We’ve all had those experiences of earnestly searching for something we’ve lost, only to find it right in front of us.
Not seeing for looking.
The other day my second lesson from clearing the thistles felt like this.
In endeavouring to gather all the flowering stems along a track by the lake, I walked with my brush hook, collecting as I went.
Job done and in good time.
Except that when I walked back along that stretch, I found some more.
OK, so they might have been hidden by foliage.
A while later, I again walked that section of track and found more.
This time they were lower to the ground. Clearly, my line of sight had been far more narrow than I realised.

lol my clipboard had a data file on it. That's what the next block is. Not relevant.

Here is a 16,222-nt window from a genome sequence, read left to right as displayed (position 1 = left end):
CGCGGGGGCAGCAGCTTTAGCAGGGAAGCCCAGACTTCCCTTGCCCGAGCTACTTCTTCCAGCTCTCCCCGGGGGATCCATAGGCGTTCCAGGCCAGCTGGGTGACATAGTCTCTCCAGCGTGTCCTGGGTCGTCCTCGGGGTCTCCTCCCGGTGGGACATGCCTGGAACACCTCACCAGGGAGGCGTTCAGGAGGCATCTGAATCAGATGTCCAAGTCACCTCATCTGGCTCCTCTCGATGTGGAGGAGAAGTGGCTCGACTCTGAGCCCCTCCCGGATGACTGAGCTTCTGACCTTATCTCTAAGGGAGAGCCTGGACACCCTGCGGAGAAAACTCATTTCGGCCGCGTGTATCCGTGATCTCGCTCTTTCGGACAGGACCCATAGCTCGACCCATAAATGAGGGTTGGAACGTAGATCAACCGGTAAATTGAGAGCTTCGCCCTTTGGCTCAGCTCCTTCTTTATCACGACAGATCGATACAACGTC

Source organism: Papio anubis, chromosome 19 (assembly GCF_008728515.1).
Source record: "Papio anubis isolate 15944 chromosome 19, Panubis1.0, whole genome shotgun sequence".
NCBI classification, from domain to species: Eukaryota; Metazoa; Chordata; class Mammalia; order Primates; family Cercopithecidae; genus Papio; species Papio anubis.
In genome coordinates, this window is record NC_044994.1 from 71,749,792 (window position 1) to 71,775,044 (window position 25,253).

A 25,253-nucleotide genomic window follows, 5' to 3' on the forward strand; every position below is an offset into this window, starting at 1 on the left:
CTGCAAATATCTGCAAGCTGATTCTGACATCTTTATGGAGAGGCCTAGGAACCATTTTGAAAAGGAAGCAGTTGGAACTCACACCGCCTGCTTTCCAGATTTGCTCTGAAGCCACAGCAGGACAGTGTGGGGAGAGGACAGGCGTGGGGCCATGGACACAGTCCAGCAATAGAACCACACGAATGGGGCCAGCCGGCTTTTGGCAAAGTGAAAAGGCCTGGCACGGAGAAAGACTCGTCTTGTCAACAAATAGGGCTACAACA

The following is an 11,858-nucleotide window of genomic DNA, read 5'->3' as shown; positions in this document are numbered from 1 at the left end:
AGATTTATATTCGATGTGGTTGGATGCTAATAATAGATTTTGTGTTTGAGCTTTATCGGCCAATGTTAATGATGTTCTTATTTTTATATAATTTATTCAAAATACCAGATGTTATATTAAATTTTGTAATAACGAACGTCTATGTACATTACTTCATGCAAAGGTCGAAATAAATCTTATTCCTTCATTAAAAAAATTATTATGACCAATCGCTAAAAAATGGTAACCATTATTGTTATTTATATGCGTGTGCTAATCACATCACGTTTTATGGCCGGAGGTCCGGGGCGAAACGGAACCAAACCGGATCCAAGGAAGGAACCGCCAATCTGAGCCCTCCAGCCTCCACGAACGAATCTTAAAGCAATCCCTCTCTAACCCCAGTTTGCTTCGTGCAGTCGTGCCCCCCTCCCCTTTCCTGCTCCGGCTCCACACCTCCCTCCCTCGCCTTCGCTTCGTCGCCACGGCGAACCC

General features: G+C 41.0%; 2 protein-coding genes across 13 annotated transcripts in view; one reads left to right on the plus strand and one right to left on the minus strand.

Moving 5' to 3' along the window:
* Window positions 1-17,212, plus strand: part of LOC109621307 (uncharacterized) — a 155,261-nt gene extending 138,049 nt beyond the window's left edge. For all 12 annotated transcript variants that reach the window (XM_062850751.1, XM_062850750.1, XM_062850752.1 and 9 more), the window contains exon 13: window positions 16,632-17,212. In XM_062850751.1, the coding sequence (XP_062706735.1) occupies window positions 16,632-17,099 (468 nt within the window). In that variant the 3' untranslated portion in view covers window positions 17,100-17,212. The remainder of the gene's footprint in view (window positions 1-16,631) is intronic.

Except it wasn’t.
Because yet another pass drew plants that were higher up and further into the bank to my attention.
This time I needed to stretch much further and trust stepping onto ground and undergrowth of indeterminant depth, including encountering the drainage ditch at one point.
Interestingly, reaching further than I had planned opened my eyes to yet more thistles, previously out of my psychological safety zone.
In the end, I just had to laugh.
How often do we operate with a narrower line of sight than we realise?
More learning from the valley, this time with a damp foot.